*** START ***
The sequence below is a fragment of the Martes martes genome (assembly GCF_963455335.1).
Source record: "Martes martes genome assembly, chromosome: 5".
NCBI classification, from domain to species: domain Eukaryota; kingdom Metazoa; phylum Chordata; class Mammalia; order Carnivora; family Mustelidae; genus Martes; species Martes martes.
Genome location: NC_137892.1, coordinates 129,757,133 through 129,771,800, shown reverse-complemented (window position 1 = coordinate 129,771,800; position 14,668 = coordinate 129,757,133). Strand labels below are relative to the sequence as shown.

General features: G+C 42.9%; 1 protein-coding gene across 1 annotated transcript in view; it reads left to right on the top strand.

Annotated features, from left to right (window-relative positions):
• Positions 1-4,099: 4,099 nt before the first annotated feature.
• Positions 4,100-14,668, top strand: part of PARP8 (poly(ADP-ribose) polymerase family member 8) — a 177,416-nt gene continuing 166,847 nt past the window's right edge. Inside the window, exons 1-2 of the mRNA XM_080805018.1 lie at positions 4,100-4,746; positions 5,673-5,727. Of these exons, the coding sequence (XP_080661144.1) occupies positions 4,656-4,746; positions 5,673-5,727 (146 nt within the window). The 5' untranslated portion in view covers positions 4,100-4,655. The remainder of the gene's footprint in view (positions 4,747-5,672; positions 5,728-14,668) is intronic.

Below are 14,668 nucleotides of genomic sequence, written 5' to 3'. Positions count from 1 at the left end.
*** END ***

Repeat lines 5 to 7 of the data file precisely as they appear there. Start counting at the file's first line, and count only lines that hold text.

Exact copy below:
General features: G+C 42.9%; 1 protein-coding gene across 1 annotated transcript in view; it reads left to right on the top strand.

Annotated features, from left to right (window-relative positions):
• Positions 1-4,099: 4,099 nt before the first annotated feature.